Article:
An American Art grant to the Thomas Cole National Historic Site will fund completion of the reinterpretation and reinstallation of the famed American painter’s home in the Hudson Valley. The final phase of this project, which as been underway for more than a decade, will see the restoration of Cole’s decorative wall paintings, a new presentation of a collection-based exhibition and Cole’s private rooms, and incorporation of primary sources into the visitor experience through digital technology.
“More than a decade of detective work has revealed that Thomas Cole transformed his home’s rather ordinary interior into a dramatic three-dimensional work of art.”
—Jean Dunbar, PhD, a historic interiors expert who has overseen restoration of the 1815 Main House for the entirety of the project
The Thomas Cole National Historic Site announced that the Henry Luce Foundation has awarded it a grant of $180,000 to complete Phase III of the reinterpretation and reinstallation of the artist’s home, the Site’s 1815 Main House.
Phase III builds on the successful completion of Phases I and II that resulted in the discovery and restoration of original decorative wall painting by Cole in the first-floor parlors, the restoration of his interior designs in these rooms, and the creation of digital story-telling installations within the historic rooms that explore Cole’s passions and ambitions, his proto-environmentalist views, and the societal forces that shaped his art.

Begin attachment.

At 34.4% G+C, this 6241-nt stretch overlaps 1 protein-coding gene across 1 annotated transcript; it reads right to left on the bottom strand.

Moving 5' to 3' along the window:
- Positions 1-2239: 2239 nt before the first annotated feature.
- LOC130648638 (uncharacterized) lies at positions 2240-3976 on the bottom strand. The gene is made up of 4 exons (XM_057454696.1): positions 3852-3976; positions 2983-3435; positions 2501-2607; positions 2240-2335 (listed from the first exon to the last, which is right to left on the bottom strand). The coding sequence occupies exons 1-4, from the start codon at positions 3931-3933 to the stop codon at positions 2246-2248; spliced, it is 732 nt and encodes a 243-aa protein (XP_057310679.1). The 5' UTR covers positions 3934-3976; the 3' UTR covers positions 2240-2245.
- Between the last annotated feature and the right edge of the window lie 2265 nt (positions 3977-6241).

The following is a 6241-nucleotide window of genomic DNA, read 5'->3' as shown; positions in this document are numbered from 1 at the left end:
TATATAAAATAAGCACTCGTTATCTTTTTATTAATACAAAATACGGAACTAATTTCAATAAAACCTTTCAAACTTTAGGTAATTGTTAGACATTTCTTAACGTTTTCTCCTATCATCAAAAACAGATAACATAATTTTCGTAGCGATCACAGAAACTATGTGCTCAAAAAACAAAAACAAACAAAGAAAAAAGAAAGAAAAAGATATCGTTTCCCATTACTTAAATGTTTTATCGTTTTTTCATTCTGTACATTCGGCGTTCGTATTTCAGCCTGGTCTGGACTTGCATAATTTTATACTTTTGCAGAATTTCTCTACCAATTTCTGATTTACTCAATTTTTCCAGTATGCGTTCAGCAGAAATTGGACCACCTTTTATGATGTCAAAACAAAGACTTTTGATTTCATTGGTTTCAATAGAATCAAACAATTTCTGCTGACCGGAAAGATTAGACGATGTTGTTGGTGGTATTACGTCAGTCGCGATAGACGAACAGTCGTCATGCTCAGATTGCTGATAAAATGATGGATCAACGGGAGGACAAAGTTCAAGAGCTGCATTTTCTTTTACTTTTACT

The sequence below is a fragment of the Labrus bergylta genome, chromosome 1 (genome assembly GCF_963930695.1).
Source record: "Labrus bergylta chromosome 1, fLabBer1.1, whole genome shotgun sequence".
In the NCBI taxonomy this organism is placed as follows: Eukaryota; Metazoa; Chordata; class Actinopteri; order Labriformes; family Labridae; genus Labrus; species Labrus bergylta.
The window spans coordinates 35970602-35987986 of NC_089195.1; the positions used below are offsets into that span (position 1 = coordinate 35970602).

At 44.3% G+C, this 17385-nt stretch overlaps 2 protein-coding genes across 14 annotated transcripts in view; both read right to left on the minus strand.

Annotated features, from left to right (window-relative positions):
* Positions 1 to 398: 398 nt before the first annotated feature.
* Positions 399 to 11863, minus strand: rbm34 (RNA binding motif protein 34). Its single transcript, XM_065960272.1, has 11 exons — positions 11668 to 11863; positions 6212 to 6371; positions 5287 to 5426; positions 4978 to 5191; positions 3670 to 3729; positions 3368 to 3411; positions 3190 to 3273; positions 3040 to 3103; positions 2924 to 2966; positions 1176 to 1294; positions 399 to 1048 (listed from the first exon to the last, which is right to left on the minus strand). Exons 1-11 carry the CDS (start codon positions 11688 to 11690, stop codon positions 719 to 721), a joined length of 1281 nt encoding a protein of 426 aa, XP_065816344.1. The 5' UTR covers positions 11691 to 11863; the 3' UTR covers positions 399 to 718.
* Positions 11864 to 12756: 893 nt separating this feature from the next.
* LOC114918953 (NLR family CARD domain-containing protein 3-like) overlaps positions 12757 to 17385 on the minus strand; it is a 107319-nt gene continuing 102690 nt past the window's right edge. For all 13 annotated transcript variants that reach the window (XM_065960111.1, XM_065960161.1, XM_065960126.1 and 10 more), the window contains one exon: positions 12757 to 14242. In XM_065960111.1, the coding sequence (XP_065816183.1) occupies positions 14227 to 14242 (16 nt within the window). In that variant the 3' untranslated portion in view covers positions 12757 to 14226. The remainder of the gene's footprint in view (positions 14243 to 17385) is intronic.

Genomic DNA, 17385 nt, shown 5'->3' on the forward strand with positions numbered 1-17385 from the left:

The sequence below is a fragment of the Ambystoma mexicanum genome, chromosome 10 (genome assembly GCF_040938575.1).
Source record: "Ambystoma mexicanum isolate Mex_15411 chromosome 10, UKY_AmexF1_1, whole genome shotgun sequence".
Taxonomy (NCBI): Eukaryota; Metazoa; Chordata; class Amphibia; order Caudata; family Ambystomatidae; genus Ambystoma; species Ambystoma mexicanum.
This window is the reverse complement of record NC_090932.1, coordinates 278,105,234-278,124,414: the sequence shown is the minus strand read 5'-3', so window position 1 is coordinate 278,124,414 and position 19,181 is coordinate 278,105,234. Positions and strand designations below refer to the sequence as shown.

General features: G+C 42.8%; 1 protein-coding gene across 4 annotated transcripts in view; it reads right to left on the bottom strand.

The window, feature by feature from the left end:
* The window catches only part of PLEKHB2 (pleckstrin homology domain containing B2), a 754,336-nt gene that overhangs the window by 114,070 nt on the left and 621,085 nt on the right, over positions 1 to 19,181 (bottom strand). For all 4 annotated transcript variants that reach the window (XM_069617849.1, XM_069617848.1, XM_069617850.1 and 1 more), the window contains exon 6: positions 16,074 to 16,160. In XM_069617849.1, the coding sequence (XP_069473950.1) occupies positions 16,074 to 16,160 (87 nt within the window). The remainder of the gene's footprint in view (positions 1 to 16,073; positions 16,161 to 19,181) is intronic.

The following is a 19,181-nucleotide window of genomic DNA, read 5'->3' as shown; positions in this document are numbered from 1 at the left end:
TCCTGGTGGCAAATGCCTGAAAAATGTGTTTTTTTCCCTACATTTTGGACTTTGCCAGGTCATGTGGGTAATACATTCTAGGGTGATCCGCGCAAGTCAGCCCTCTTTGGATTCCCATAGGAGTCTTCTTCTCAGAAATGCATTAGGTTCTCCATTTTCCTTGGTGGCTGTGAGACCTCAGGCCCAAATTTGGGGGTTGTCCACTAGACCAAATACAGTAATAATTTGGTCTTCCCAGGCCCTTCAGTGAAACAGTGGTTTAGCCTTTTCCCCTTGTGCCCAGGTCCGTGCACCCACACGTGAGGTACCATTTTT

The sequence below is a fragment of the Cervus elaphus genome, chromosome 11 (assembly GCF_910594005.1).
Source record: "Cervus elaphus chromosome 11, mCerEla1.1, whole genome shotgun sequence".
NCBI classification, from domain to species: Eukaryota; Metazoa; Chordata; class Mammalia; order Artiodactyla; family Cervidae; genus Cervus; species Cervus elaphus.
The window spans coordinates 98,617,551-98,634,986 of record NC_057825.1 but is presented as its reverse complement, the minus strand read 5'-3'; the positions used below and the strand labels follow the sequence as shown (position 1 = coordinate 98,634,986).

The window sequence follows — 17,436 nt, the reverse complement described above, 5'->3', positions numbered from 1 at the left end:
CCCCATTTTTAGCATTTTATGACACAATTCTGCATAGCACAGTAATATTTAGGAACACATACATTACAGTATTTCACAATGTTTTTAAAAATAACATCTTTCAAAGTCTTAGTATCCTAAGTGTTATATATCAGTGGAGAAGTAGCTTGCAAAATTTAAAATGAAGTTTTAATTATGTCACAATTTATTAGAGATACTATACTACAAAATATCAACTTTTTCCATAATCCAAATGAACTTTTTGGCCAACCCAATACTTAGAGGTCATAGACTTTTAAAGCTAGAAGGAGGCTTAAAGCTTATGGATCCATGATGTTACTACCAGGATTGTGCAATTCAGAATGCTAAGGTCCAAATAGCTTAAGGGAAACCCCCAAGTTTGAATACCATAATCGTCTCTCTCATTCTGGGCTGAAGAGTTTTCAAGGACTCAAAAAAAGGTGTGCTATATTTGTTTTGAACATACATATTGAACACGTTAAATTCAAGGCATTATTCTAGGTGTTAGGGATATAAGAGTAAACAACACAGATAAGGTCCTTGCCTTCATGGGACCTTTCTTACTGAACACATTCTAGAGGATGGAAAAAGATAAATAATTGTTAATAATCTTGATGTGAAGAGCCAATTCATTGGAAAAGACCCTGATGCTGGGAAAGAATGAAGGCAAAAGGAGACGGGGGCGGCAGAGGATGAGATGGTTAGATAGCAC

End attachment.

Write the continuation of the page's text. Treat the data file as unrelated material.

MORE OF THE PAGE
Phase III will continue the initiative on the second floor to reveal Cole’s design of his private family rooms and explore the last decade of the artist’s life, a time when the nation was experiencing rapid cultural changes not unlike today. Phase III will also unveil a major new finding: newly discovered decorative wall painting in a first-floor room that research suggests was Cole’s home art gallery. The completed project will enable visitors and scholars to see original Thomas Cole paintings in the gallery space that Cole designed for their presentation.
“We are enormously grateful to the Luce Foundation for this transformative support and everything they do to advance American art,” said Elizabeth B. Jacks, Executive Director of the Thomas Cole National Historic Site. “This important support will allow us to complete the interpretive arc guiding the visitor experience at the artist’s historic home and further illuminate Thomas Cole’s influence on American culture.”